Is that a Willful Violation?

 

Employers are uncertain about the difference between a “Willful” classification and a “serious” classification of an OSHA citation.  I confess that I sometimes struggle to understand the basis for a particular Area Office or Judge’s decision.

 First, a basic definition from the OSHA Field Operations Manual:

 A willful violation exists under the Act where an employer has demonstrated either an intentional disregard for the requirements of the Act or a plain indifference to employee safety and health.

 This definition seems fairly straightforward, but I’d encourage you to visit  FOM, page 4-28 and review the full discussion of what may constitute a willful violation.

 Since the definition may tend to vary a bit depending on the current make-up of the Occupational Safety & Review Commission, let’s review a recent decision.

In Secretary v. Elliot Construction, the Commission reversed the ALJ’s finding that two violations for overexposure to carbon monoxide (CO) were not willful, and affirmed another willful violation that the ALJ had vacated. Ouch.

 The concrete contractor, used gasoline powered machines to pour and smooth concrete inside a building, which is not an unusual application. The foreman anticipated that CO from the machines’ exhaust and set up fans to ventilate the space. At various times, employees reported feeling ill. The foreman sent these employees outside, but did not stop the work. Then, the employer’s safety consultant happened to visit the work site, and advised that CO overexposure was probably occurring. the supervisor seemed unconcerned, so the consultant  contacted emergency response.  Two employees were diagnosed with CO poisoning.

OSHA cited the employer for willful violations – failure to conduct air monitoring, for exposing employees to CO levels above the PEL, and for the failure to implement administrative and engineering controls.

 The ALJ dismissed the first item, affirmed the violation for overexposure of employees to CO,  but found that the employer did not act willfully.

The Commission reversed on the inspection violation, accepting the Secretary’s argument that 1926.20(b)(2) broadly requires the employer to inspect the workplace for hazards, and in this case, air monitoring was necessary  because air monitoring was the only way to determine whether CO emissions exceeded the PEL.

The Commission also rejected the ALJ’s finding that  the violations for overexposure to CO and the failure to use engineering controls were not willful.

The Commission found that the supervisor’s state of mind was sufficient to impute willfulness to the employer, and the company’s past history with CO exposures and knowledge about monitoring devices precluded a good faith defense.

Note that an individual supervisor, as agent of the employer, committed the contractor’s willful acts.  It was not necessary that a corporate intent be shown.  Just one really bad episode of poor judgment by a supervisor.

Next time, we’ll discuss a bit more complicated set of facts, Dayton Tire.

 

About mavity2012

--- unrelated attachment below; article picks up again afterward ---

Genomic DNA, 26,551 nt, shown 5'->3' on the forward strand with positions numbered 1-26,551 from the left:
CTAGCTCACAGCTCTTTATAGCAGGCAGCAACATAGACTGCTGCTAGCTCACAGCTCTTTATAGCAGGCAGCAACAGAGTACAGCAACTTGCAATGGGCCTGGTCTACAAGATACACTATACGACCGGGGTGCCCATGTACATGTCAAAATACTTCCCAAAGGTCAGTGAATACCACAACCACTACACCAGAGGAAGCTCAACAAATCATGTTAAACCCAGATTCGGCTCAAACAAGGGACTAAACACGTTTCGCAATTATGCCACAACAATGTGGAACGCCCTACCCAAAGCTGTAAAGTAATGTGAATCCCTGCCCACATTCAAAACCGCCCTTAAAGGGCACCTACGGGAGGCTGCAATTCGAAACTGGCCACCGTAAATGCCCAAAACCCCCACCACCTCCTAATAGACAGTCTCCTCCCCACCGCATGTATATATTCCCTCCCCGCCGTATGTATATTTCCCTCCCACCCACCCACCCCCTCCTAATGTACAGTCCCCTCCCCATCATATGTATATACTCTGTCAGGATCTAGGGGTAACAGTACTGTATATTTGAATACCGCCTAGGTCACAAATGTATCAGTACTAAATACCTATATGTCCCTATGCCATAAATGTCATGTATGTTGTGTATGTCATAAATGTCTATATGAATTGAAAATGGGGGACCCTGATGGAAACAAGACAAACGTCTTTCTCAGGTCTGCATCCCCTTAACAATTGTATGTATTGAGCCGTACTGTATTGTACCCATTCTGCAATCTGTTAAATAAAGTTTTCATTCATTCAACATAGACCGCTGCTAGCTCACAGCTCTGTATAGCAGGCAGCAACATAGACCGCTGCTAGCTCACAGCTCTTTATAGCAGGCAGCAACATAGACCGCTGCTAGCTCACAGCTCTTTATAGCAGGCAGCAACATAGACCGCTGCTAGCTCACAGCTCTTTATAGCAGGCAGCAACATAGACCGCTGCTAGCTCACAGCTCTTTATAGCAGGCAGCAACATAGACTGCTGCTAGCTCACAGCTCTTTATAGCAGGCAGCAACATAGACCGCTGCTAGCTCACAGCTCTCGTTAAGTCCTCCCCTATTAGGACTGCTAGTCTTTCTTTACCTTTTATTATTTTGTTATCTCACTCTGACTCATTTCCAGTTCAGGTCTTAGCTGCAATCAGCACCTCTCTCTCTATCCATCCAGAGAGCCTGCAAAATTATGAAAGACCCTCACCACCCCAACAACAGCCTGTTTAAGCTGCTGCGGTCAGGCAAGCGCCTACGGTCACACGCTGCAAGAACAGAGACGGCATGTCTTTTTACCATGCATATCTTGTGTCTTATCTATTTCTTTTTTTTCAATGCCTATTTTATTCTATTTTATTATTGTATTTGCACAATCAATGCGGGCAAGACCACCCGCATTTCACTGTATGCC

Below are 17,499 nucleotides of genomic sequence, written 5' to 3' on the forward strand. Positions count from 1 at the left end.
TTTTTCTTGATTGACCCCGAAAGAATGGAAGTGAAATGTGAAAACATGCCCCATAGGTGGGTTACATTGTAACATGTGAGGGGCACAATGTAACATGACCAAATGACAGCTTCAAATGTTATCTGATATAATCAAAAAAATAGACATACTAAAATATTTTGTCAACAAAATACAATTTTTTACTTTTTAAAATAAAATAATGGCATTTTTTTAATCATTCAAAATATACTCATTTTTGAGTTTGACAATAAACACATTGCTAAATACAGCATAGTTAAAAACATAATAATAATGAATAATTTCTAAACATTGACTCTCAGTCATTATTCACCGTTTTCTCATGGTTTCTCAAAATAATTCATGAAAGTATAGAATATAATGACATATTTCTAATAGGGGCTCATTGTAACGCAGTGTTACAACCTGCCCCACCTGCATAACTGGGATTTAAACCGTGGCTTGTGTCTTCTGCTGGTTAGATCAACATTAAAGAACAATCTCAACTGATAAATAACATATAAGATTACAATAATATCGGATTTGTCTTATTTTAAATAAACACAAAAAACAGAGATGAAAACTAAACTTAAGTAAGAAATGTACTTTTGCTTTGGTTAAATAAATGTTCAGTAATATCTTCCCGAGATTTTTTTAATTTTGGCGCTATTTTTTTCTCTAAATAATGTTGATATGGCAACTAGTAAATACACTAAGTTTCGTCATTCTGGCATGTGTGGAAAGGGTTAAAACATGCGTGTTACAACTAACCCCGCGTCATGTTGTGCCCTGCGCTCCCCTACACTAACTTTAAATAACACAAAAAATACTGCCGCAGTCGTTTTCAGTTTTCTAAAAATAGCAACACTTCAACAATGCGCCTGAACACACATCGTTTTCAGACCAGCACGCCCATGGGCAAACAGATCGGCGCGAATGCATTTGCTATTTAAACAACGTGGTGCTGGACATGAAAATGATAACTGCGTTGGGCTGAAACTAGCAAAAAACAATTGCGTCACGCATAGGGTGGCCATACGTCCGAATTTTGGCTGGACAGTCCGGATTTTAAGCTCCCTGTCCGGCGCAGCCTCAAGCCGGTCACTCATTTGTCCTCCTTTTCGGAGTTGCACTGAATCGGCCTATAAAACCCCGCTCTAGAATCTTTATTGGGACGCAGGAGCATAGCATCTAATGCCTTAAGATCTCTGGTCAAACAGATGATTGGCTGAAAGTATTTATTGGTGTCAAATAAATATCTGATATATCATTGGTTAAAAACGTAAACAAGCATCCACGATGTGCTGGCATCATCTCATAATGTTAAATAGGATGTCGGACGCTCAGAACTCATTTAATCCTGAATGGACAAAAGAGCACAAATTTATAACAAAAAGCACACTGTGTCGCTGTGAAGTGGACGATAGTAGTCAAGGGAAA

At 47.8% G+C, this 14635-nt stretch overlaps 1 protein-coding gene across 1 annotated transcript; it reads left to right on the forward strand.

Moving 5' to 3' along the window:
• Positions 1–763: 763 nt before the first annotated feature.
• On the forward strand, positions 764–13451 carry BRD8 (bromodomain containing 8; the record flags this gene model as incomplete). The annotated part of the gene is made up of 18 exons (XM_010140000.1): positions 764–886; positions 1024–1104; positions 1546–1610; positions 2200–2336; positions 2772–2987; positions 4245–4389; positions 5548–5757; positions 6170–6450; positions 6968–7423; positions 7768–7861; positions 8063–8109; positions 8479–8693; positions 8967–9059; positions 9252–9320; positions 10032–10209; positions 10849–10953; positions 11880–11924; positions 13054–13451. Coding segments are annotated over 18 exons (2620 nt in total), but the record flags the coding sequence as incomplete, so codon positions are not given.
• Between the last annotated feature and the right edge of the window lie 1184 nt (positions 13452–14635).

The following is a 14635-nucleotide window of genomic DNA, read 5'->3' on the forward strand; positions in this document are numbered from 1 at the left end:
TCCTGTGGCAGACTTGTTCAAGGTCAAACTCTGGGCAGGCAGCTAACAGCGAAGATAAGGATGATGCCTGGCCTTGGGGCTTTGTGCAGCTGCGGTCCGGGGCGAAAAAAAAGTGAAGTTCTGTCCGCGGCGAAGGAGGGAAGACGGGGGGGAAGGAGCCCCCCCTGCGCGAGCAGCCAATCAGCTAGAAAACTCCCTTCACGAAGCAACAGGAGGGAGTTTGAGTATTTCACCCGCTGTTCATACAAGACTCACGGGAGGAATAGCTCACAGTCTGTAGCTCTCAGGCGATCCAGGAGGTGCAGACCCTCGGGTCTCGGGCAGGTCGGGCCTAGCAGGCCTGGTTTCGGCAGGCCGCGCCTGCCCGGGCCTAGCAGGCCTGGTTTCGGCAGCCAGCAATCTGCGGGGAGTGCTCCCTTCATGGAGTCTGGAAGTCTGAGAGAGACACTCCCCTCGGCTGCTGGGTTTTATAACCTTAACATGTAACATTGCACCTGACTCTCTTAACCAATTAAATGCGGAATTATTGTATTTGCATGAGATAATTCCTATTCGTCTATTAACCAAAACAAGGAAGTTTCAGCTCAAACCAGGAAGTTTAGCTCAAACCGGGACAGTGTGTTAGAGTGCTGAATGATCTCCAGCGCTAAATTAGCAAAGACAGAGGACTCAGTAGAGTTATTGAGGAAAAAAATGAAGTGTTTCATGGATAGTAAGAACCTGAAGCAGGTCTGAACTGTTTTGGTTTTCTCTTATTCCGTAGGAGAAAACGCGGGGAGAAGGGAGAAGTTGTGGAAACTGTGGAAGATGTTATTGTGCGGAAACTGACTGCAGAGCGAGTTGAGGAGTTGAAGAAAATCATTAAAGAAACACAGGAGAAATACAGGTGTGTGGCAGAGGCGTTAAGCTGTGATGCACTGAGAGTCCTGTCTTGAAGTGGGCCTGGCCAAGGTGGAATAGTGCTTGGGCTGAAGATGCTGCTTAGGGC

I am a Senior Partner operating out of the Atlanta office of Fisher & Phillips LLP, one of the Nation’s oldest and largest management employment and labor firms. My practice is national and keeps me on the road or in one of our 28 offices about 50 percent of the time. I created and co-chair the Firm's Workplace Safety and Catastrophe Management Practice Group. I have almost 29 years of experience as a labor lawyer, but rely even more heavily on the experience I gained in working in my family's various businesses, and through dealing with practical client issues. Employers tell me that they seldom meet an attorney who delivers on his promise to provide practical guidance and to be a business partner. As a result, some executives probably use different terms than “practical” to describe my fellow travelers in the profession. I don't enjoy the luxury of being impractical because I spend much of my time on shop floors and construction sites dealing with safety, union and related issues which are driven by real world processes and the need to protect and get the most out of one's most important business assets ... its employees. That's one of the reasons that I view safety compliance as a way to also manage problem employees, reduce litigation and develop the type of work environment that makes unions unnecessary. Starting out dealing with union-management challenges and a stint in the NLRB have better equipped me to see the interrelationship of legal and workplace factors. I am proud also of my experience at Fisher & Phillips, where providing “practical advice” is second only to legal excellence among the Firm’s values. Our website lists me as having provided counsel for over 225 occasions of union activity, guided unionized companies, and as having managed approximately 450 OSHA fatality cases in construction and general industry, ranging from dust explosions to building collapses, in virtually every state. I have coordinated complex inspections involving multi-employer sites, corporate-wide compliance, and issues involving criminal referral. As a full labor lawyer, I oversee audits of corporate labor, HR, and safety compliance. I have responded to virtually every type of day-to-day workplace inquiry, and have handled cases before the EEOC, OFCCP, NLRB, and numerous other state and federal agencies. At F & P, all of us seek to spot issues and then rely upon attorneys in the Firm who concentrate on those areas. No tunnel vision. I teach or speak around 50 times per year to business associations, bar and professional groups, and to individual businesses. I serve on safety committees at three states’ AGC Chapters, teach at the AGC ASMTC
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